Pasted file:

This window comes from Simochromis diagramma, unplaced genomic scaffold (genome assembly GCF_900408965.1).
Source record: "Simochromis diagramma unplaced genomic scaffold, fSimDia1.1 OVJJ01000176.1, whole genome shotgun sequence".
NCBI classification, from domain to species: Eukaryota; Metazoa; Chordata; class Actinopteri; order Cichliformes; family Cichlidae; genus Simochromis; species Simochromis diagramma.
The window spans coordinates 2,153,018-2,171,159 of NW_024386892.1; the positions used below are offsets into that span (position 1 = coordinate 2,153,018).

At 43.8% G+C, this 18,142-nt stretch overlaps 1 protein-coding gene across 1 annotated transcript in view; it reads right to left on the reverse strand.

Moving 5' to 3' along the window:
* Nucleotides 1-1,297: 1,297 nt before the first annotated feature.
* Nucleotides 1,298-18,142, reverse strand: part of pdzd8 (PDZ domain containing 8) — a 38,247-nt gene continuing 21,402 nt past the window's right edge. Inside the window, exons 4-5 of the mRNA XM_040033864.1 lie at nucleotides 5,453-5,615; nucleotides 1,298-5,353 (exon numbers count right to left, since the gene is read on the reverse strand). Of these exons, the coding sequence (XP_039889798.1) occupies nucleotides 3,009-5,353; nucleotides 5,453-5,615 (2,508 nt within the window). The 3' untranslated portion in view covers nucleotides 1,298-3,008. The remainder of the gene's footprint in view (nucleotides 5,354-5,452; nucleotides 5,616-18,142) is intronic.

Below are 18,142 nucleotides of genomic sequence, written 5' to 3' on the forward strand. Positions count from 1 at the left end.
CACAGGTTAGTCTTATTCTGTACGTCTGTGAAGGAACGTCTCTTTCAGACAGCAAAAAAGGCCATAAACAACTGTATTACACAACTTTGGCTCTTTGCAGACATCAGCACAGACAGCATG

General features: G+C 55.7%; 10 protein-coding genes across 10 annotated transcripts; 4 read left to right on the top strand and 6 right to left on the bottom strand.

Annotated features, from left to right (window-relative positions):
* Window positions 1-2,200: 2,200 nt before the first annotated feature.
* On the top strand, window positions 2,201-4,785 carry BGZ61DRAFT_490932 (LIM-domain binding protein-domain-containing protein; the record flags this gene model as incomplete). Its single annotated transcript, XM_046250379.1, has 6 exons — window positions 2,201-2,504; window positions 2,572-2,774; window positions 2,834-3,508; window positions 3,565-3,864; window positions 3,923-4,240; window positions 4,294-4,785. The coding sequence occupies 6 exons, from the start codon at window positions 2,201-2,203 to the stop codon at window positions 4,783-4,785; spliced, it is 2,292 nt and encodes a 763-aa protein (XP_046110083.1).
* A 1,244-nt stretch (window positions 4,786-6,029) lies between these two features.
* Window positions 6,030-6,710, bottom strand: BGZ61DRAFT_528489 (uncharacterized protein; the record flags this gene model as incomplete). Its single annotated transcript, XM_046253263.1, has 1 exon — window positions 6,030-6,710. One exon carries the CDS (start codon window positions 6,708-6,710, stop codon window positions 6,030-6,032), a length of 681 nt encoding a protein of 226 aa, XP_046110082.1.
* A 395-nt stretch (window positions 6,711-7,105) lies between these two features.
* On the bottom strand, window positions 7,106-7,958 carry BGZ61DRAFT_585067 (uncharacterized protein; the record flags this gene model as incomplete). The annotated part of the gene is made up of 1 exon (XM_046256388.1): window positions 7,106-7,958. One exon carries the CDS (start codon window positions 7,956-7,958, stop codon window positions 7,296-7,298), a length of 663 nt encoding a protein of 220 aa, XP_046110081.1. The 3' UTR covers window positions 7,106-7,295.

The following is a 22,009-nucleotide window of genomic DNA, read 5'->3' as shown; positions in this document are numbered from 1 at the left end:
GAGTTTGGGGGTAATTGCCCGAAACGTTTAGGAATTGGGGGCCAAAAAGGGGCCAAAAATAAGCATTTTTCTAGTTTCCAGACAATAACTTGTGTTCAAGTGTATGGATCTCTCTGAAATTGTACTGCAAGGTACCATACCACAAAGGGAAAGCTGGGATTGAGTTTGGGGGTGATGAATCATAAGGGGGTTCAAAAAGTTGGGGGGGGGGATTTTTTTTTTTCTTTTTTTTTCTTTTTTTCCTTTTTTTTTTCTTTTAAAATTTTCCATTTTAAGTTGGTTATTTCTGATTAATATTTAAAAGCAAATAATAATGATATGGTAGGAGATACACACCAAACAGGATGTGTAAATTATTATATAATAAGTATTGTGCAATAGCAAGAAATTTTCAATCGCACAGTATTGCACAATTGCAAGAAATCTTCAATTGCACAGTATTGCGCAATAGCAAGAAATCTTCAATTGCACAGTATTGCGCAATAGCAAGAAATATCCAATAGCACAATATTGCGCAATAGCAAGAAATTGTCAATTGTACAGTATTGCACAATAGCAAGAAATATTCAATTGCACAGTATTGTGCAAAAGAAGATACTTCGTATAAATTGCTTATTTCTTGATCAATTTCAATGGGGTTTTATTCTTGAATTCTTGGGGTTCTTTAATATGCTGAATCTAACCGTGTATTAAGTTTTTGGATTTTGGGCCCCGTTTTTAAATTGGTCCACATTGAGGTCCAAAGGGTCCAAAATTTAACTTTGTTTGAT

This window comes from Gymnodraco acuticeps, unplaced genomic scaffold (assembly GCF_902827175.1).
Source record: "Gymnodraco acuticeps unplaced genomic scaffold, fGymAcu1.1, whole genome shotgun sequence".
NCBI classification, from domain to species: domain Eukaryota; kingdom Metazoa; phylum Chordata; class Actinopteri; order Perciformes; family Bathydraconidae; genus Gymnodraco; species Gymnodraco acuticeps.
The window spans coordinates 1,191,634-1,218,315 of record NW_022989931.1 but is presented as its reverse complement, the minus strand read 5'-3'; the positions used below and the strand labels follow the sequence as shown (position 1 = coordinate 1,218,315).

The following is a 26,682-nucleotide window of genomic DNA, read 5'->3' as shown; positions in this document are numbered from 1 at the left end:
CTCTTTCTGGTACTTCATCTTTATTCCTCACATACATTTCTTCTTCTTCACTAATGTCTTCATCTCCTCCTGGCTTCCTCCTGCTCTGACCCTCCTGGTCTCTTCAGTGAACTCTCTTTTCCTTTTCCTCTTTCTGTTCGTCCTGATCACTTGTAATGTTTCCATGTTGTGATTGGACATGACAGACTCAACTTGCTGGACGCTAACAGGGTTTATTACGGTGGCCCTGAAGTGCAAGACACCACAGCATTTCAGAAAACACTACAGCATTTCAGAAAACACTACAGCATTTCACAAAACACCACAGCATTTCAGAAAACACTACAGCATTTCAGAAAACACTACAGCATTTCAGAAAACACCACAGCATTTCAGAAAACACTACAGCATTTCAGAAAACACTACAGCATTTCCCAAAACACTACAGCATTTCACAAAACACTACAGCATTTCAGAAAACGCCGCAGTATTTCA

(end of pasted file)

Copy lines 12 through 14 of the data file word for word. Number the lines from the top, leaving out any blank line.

Annotated features, from left to right (window-relative positions):
* Window positions 1-2,200: 2,200 nt before the first annotated feature.
* On the top strand, window positions 2,201-4,785 carry BGZ61DRAFT_490932 (LIM-domain binding protein-domain-containing protein; the record flags this gene model as incomplete). Its single annotated transcript, XM_046250379.1, has 6 exons — window positions 2,201-2,504; window positions 2,572-2,774; window positions 2,834-3,508; window positions 3,565-3,864; window positions 3,923-4,240; window positions 4,294-4,785. The coding sequence occupies 6 exons, from the start codon at window positions 2,201-2,203 to the stop codon at window positions 4,783-4,785; spliced, it is 2,292 nt and encodes a 763-aa protein (XP_046110083.1).